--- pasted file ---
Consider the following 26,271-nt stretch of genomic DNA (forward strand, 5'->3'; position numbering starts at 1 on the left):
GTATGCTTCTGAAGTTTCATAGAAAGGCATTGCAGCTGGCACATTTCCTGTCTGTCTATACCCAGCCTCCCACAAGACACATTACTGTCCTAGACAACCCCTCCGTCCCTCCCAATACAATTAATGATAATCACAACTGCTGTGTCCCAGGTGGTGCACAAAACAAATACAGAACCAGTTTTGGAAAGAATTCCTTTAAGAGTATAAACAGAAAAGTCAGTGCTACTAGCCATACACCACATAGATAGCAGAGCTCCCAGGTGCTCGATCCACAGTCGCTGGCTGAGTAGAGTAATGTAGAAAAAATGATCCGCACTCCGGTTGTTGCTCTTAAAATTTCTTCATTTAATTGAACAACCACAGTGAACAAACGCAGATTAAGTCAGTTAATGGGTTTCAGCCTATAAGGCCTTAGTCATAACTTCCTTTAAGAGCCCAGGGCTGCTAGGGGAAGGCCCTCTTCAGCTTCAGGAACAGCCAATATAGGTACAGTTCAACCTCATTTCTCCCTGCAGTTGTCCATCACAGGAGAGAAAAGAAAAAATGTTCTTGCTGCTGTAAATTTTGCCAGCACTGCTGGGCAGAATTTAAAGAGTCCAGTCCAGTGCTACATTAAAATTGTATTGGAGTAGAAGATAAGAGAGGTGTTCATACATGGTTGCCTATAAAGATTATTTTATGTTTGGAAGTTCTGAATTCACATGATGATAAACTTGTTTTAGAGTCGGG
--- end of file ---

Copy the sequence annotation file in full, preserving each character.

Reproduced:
Consider the following 26,271-nt stretch of genomic DNA (forward strand, 5'->3'; position numbering starts at 1 on the left):
GTATGCTTCTGAAGTTTCATAGAAAGGCATTGCAGCTGGCACATTTCCTGTCTGTCTATACCCAGCCTCCCACAAGACACATTACTGTCCTAGACAACCCCTCCGTCCCTCCCAATACAATTAATGATAATCACAACTGCTGTGTCCCAGGTGGTGCACAAAACAAATACAGAACCAGTTTTGGAAAGAATTCCTTTAAGAGTATAAACAGAAAAGTCAGTGCTACTAGCCATACACCACATAGATAGCAGAGCTCCCAGGTGCTCGATCCACAGTCGCTGGCTGAGTAGAGTAATGTAGAAAAAATGATCCGCACTCCGGTTGTTGCTCTTAAAATTTCTTCATTTAATTGAACAACCACAGTGAACAAACGCAGATTAAGTCAGTTAATGGGTTTCAGCCTATAAGGCCTTAGTCATAACTTCCTTTAAGAGCCCAGGGCTGCTAGGGGAAGGCCCTCTTCAGCTTCAGGAACAGCCAATATAGGTACAGTTCAACCTCATTTCTCCCTGCAGTTGTCCATCACAGGAGAGAAAAGAAAAAATGTTCTTGCTGCTGTAAATTTTGCCAGCACTGCTGGGCAGAATTTAAAGAGTCCAGTCCAGTGCTACATTAAAATTGTATTGGAGTAGAAGATAAGAGAGGTGTTCATACATGGTTGCCTATAAAGATTATTTTATGTTTGGAAGTTCTGAATTCACATGATGATAAACTTGTTTTAGAGTCGGG